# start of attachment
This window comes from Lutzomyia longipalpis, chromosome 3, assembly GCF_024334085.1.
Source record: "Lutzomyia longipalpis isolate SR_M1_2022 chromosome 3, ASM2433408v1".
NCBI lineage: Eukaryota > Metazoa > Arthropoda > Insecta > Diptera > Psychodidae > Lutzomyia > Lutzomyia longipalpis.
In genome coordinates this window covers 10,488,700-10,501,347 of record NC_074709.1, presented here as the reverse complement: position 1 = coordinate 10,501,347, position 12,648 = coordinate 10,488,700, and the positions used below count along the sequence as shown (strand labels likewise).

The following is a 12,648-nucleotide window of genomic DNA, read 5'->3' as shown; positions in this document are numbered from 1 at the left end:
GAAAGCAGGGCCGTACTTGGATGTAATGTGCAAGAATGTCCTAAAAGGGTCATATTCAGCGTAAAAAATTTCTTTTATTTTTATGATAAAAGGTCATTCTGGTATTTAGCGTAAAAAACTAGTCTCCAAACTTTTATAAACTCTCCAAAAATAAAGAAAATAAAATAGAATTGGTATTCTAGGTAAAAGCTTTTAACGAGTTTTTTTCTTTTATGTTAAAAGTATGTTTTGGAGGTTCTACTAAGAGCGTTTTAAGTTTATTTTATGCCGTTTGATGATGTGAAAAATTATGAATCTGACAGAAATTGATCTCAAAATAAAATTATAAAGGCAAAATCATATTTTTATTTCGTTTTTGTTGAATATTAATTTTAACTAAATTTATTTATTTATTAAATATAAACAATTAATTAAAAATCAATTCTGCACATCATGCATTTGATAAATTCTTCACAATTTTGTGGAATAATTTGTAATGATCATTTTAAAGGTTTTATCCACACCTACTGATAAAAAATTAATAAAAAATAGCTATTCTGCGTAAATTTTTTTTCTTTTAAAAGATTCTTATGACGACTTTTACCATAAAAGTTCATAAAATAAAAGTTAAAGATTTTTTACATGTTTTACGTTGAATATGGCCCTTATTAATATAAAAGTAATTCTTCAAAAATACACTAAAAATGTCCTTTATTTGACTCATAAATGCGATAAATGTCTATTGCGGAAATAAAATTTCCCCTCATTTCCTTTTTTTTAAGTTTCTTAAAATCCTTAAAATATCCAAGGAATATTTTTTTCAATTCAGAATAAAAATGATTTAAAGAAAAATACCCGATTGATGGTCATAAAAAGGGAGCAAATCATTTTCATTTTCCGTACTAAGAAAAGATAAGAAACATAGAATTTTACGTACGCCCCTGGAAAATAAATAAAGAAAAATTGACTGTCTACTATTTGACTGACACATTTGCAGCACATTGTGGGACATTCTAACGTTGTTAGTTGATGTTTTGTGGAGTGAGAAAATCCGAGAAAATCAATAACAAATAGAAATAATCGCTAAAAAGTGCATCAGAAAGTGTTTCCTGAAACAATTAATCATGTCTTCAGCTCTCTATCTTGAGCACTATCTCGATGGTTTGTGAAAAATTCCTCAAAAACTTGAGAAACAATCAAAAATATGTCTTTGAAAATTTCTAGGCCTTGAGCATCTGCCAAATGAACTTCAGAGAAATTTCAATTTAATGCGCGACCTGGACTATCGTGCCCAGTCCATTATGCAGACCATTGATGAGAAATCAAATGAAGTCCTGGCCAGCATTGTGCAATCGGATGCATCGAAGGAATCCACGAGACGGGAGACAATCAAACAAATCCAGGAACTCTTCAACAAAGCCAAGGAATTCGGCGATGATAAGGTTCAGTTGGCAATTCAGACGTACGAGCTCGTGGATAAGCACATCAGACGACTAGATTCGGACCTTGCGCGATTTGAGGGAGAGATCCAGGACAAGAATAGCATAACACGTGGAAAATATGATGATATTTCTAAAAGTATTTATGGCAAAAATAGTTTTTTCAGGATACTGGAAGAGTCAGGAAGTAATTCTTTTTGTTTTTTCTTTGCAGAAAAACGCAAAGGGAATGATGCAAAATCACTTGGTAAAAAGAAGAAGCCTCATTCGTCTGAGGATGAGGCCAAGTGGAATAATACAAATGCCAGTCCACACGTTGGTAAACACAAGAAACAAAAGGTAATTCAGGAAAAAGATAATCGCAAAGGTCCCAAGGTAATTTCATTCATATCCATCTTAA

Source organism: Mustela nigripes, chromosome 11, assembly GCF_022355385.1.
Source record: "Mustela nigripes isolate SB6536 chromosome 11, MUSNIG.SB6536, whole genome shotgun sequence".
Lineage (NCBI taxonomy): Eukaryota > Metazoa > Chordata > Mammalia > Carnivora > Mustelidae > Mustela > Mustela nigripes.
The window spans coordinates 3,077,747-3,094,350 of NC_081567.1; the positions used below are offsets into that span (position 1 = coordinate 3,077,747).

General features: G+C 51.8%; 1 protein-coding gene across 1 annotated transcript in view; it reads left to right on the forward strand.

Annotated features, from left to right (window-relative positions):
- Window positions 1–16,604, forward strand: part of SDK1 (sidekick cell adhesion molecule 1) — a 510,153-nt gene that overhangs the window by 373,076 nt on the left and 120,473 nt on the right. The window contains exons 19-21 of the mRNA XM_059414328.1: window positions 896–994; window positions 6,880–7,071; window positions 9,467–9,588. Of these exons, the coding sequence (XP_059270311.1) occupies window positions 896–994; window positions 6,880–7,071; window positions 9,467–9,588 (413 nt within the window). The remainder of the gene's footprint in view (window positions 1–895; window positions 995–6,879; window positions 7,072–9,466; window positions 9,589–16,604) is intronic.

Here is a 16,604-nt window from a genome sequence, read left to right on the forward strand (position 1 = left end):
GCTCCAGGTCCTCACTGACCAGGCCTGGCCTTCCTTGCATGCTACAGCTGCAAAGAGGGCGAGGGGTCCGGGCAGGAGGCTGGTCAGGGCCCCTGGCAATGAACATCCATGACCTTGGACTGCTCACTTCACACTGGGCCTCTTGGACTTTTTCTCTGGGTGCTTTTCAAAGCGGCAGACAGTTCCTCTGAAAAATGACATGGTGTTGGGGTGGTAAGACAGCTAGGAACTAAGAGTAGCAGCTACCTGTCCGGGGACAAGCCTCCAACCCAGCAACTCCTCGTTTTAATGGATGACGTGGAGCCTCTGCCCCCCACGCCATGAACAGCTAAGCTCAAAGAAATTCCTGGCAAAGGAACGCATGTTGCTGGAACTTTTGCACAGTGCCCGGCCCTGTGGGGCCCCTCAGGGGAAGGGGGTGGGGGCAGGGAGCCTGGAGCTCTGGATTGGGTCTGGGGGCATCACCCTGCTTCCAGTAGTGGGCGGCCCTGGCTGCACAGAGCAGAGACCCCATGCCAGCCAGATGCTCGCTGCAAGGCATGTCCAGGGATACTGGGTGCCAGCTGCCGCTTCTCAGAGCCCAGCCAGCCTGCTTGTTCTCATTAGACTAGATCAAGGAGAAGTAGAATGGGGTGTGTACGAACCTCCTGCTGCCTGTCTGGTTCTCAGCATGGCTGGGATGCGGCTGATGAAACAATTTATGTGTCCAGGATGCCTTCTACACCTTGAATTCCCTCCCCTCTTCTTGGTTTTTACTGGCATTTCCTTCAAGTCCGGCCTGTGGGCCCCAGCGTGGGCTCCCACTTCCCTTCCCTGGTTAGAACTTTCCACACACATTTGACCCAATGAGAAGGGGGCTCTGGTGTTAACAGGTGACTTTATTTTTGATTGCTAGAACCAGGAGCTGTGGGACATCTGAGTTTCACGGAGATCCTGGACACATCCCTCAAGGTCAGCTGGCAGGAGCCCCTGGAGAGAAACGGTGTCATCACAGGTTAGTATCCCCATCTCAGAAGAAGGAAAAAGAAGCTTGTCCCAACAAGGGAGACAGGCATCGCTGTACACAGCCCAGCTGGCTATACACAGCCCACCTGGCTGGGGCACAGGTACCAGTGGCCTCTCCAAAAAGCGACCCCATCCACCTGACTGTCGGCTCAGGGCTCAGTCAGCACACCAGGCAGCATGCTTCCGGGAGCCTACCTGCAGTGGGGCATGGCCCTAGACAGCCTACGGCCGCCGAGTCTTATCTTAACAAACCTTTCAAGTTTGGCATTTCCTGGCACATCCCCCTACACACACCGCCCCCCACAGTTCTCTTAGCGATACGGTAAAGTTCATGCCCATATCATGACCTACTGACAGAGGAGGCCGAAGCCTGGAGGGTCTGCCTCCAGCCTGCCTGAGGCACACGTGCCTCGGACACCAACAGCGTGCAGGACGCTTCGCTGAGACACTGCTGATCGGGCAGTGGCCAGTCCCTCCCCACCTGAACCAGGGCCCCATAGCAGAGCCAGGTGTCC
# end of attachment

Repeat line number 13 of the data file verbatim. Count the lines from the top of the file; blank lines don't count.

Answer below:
- Window positions 1–16,604, forward strand: part of SDK1 (sidekick cell adhesion molecule 1) — a 510,153-nt gene that overhangs the window by 373,076 nt on the left and 120,473 nt on the right. The window contains exons 19-21 of the mRNA XM_059414328.1: window positions 896–994; window positions 6,880–7,071; window positions 9,467–9,588. Of these exons, the coding sequence (XP_059270311.1) occupies window positions 896–994; window positions 6,880–7,071; window positions 9,467–9,588 (413 nt within the window). The remainder of the gene's footprint in view (window positions 1–895; window positions 995–6,879; window positions 7,072–9,466; window positions 9,589–16,604) is intronic.